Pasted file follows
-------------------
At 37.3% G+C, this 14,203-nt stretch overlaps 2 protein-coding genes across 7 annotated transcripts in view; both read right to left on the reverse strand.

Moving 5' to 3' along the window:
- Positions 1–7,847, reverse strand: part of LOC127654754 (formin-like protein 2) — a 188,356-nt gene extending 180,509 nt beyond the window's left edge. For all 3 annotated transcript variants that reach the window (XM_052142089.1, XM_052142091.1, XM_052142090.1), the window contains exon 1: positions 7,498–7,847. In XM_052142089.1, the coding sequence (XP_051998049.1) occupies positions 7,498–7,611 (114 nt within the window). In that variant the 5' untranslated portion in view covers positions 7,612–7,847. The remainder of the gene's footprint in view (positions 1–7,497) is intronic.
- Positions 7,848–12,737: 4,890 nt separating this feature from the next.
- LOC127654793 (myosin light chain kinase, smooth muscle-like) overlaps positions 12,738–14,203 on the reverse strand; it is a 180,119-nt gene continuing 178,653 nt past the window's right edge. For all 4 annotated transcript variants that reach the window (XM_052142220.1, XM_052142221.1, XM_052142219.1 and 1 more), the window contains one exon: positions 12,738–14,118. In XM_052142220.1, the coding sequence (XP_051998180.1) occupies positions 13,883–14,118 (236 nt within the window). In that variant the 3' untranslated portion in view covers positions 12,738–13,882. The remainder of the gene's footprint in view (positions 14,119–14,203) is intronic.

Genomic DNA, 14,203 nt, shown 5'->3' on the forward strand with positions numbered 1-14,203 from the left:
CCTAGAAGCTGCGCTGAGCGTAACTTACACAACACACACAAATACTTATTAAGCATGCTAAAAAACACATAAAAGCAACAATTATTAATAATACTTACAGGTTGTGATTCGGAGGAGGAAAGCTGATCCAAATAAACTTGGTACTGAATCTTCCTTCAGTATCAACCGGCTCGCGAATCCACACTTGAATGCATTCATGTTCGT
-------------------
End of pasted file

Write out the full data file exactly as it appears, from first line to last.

At 37.3% G+C, this 14,203-nt stretch overlaps 2 protein-coding genes across 7 annotated transcripts in view; both read right to left on the reverse strand.

Moving 5' to 3' along the window:
- Positions 1–7,847, reverse strand: part of LOC127654754 (formin-like protein 2) — a 188,356-nt gene extending 180,509 nt beyond the window's left edge. For all 3 annotated transcript variants that reach the window (XM_052142089.1, XM_052142091.1, XM_052142090.1), the window contains exon 1: positions 7,498–7,847. In XM_052142089.1, the coding sequence (XP_051998049.1) occupies positions 7,498–7,611 (114 nt within the window). In that variant the 5' untranslated portion in view covers positions 7,612–7,847. The remainder of the gene's footprint in view (positions 1–7,497) is intronic.
- Positions 7,848–12,737: 4,890 nt separating this feature from the next.
- LOC127654793 (myosin light chain kinase, smooth muscle-like) overlaps positions 12,738–14,203 on the reverse strand; it is a 180,119-nt gene continuing 178,653 nt past the window's right edge. For all 4 annotated transcript variants that reach the window (XM_052142220.1, XM_052142221.1, XM_052142219.1 and 1 more), the window contains one exon: positions 12,738–14,118. In XM_052142220.1, the coding sequence (XP_051998180.1) occupies positions 13,883–14,118 (236 nt within the window). In that variant the 3' untranslated portion in view covers positions 12,738–13,882. The remainder of the gene's footprint in view (positions 14,119–14,203) is intronic.

Genomic DNA, 14,203 nt, shown 5'->3' on the forward strand with positions numbered 1-14,203 from the left:
CCTAGAAGCTGCGCTGAGCGTAACTTACACAACACACACAAATACTTATTAAGCATGCTAAAAAACACATAAAAGCAACAATTATTAATAATACTTACAGGTTGTGATTCGGAGGAGGAAAGCTGATCCAAATAAACTTGGTACTGAATCTTCCTTCAGTATCAACCGGCTCGCGAATCCACACTTGAATGCATTCATGTTCGT